Chicago Erlang (September 22 in Chicago, IL): Chicago Erlang is a one-day event focused on real world applications of Erlang. At 10:40 a.m. CT, Basho’s Reid Draper will present on Building Fault Tolerant Teams at Basho during which he will explain how Basho coordinates the activities of more than 25 Erlang programmers to build Riak. Then, at 3:20 p.m. CT, Steve Vinoski from Basho will discuss Optimizing Native Code for Erlang.
REST Fest 2014 (September 25-27 in Greenville, SC): REST Fest is an “unconference” with the objective of bringing together people interested in REST, hypermedia APIs, web service APIs and related topics to share ideas, trade stories and show examples of current work. Sean Cribbs from Basho will be the opening keynote! His keynote, HTTP: The Good Parts, will explore interesting and powerful ways to enhance interaction and efficiency when developing applications. Sean will leverage his 10 years of experience as a developer to provide insight into HTTP features and how you can tap into them more declaratively.
Surge 2014 (September 24-26 in National Harbor, MD): We will be attending and sponsoring OmniTI’s scalability and performance conference, Surge. We’d love to meet and chat, so tweet us @basho if you’re attending.
Lastly, RICON 2014 is just one month away, October 28-29. Early bird prices are good through September 22. Register here.
Basho is pleased to announce the release of Riak CS 1.5, which provides additional performance enhancements and simplifies administration and development with additional admin tools, enhanced S3 compatibility and a technical preview of an architecture to support clusters with very large amounts of storage. Highlights include:
- riak-cs-admin: Consolidates admin operations into a command line tool.
- riak-cs-stanchion: Changes the Stanchion IP and port.
- riak-cs-debug: Packages log, configuration and operating system command files along with Riak command results.
- syslog: Support for standardized syslog output for log aggregation using third-party tools.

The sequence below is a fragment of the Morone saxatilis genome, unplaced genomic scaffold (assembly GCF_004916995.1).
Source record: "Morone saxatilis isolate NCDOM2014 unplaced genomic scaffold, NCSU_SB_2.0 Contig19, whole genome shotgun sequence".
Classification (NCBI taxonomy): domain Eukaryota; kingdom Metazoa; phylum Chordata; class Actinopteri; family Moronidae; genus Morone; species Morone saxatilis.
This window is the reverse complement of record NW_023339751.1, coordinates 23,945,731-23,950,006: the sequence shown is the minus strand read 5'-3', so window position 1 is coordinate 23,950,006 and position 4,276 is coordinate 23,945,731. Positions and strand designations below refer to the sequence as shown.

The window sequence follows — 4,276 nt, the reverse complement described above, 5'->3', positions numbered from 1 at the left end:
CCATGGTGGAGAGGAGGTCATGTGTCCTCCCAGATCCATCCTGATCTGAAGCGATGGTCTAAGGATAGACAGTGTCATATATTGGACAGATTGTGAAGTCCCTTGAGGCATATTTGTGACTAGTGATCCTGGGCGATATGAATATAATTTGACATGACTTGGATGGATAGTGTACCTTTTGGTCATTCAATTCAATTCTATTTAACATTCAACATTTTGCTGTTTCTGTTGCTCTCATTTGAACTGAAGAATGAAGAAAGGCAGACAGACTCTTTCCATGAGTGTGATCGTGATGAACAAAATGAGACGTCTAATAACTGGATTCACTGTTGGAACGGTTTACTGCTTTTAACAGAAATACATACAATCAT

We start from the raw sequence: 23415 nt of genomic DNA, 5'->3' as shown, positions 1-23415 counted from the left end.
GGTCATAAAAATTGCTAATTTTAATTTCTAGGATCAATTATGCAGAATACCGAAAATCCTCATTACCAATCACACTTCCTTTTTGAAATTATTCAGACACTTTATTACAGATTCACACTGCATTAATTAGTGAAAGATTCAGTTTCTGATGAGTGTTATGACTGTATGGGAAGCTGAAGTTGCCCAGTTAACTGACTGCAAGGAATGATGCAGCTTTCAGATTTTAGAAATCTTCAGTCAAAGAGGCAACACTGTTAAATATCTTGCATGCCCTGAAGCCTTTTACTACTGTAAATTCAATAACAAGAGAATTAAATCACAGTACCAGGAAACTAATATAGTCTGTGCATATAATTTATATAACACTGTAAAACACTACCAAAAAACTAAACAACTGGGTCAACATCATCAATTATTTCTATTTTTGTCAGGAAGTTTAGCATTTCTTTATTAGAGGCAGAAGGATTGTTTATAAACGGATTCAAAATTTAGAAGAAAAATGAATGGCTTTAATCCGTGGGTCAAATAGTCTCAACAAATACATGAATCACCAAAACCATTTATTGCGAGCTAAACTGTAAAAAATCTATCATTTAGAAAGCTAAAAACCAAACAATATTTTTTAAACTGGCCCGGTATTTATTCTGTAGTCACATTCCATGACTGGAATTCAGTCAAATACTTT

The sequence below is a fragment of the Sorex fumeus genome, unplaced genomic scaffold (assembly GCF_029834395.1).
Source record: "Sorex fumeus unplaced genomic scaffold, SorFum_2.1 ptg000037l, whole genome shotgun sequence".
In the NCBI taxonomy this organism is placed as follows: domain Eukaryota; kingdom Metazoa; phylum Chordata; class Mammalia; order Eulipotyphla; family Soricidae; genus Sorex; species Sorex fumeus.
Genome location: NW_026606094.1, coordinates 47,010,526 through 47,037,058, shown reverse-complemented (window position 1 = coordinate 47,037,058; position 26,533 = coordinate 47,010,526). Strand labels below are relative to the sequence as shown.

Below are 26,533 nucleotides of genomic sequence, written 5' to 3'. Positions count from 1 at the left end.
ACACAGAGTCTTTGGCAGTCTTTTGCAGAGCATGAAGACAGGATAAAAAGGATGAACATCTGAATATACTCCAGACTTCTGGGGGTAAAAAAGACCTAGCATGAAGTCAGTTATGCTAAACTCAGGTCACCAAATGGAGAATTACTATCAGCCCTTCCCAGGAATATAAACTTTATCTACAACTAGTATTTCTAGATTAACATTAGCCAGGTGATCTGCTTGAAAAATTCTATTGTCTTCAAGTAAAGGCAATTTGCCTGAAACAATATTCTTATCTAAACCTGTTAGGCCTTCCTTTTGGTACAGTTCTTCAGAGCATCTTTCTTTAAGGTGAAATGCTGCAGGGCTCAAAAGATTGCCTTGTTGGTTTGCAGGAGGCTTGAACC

S3 API Features
- multi-object delete: Reduces request overhead by supporting multiple deletes in a single request (up to 1,000 keys per request).
- cache control headers: Method for providing caching instructions in a request header.
- PUT object – copy: Creates a copy of an object that already exists in Riak CS.
A full list of S3 API compatibility can be found on the Basho docs site here.
Increased Scalability (Enterprise Feature)
Partly due to limitations with distributed Erlang, prior to 1.5 scalability, Riak CS was limited to several petabytes. CS 1.5 introduces a technical preview of an architecture that allows multiple Riak clusters to reside under a single CS namespace, thereby significantly increasing the amount of storage possible in a cluster. A production-ready version is planned for later this year, with multi-data center support to follow.
Garbage Collection Improvements
In Riak CS, deleted and updated objects are not removed immediately. Instead, a reference is written to a special bucket and later removed by the garbage collection process at regular intervals. CS 1.5 includes several garbage collection enhancements that will benefit customers with a high rate of object deletion or updates.
- concurrent garbage collection worker processes: Speed up the rate of garbage collection with the addition of multiple workers.